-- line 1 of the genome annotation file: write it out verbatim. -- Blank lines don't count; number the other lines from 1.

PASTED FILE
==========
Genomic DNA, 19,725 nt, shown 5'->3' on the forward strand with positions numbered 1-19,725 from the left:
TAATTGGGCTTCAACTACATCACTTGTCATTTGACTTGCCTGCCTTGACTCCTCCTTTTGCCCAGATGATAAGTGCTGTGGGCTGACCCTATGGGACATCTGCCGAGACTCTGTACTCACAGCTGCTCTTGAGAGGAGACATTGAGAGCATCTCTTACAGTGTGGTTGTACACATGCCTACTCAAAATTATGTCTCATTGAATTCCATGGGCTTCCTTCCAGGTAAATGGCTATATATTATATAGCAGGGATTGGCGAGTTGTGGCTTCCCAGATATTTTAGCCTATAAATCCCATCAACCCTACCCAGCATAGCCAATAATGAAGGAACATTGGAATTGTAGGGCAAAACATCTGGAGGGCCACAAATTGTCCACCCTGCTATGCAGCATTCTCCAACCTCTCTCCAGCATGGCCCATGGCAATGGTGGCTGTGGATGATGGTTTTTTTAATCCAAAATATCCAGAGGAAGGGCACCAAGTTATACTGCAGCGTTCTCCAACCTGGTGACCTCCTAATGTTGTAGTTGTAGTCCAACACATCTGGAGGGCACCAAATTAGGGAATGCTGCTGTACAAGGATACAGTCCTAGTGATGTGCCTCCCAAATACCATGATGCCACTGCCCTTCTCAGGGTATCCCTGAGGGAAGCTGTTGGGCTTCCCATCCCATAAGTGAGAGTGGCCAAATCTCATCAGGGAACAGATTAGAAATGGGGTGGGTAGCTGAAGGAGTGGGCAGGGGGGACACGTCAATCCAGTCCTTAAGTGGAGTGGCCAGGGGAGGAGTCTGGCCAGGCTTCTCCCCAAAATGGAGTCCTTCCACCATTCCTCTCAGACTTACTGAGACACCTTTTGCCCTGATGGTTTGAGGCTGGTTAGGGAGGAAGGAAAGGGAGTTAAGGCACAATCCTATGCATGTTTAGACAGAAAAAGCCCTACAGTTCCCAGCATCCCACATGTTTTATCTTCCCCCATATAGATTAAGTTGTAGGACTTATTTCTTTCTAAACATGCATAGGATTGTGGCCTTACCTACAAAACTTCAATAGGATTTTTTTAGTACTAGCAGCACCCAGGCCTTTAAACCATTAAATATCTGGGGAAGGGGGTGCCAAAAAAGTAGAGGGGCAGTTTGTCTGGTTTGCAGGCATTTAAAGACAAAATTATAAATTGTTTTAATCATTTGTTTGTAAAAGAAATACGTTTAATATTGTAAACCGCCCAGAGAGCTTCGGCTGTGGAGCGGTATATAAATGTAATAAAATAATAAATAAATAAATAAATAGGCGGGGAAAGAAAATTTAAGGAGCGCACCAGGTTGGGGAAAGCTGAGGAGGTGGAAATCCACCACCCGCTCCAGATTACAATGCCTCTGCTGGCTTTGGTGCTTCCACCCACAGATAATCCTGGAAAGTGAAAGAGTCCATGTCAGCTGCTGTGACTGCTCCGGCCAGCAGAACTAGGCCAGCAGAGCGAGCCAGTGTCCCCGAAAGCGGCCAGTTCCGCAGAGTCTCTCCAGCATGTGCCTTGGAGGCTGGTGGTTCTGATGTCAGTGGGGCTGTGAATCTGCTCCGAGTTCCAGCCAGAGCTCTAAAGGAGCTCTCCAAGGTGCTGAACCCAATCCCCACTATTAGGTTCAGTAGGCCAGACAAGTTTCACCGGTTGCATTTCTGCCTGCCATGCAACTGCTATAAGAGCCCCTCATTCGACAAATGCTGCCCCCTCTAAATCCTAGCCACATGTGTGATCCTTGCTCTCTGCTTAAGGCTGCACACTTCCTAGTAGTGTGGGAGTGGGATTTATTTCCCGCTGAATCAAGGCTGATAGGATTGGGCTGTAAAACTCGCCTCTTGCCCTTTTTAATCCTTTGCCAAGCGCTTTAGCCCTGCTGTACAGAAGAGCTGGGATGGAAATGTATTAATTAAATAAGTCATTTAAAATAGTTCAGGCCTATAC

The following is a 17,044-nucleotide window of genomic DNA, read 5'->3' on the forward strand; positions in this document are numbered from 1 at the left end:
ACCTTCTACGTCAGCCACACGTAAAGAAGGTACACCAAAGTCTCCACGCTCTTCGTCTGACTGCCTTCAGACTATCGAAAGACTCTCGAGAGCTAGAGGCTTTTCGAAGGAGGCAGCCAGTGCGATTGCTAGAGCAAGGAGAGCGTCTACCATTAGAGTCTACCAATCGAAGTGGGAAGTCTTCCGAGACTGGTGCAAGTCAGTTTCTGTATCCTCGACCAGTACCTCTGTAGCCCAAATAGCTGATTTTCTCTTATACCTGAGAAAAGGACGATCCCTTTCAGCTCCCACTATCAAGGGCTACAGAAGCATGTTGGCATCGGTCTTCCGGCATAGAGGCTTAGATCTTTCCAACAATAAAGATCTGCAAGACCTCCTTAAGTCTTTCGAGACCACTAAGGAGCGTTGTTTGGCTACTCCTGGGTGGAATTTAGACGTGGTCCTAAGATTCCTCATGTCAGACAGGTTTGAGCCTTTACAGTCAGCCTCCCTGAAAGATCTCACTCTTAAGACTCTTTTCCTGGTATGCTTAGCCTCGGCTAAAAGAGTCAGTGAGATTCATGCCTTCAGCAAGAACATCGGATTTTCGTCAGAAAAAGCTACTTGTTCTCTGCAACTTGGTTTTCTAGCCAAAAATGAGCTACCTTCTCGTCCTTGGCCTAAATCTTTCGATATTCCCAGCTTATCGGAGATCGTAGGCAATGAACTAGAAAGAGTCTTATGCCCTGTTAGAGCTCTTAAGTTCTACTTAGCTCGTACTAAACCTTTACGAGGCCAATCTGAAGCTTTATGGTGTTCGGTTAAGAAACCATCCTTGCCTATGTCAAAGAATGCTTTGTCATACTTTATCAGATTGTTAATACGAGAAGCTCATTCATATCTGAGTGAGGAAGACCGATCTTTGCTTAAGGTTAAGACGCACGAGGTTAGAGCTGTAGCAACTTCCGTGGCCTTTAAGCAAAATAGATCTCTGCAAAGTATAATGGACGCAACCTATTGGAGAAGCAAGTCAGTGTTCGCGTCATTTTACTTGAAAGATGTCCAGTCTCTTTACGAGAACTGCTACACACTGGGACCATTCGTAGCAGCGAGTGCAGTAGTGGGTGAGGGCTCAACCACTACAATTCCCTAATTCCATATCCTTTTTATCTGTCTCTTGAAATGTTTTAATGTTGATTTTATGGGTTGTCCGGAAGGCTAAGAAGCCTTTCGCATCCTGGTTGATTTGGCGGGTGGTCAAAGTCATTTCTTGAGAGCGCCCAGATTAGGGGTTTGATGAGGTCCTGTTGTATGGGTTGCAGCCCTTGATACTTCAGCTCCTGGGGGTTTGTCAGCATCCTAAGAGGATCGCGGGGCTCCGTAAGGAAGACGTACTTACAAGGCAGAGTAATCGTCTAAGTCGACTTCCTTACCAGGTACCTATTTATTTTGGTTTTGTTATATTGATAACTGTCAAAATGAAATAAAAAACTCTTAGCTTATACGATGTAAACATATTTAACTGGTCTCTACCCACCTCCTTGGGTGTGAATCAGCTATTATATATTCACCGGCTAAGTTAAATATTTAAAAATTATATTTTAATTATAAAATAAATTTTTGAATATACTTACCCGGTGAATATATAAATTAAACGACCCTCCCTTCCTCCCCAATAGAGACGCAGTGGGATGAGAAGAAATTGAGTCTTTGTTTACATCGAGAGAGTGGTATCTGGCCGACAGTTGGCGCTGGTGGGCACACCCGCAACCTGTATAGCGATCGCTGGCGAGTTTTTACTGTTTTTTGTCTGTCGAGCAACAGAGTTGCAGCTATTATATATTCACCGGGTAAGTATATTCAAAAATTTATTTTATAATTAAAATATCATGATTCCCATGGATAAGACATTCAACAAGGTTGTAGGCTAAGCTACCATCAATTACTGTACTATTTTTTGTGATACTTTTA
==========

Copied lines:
Genomic DNA, 19,725 nt, shown 5'->3' on the forward strand with positions numbered 1-19,725 from the left: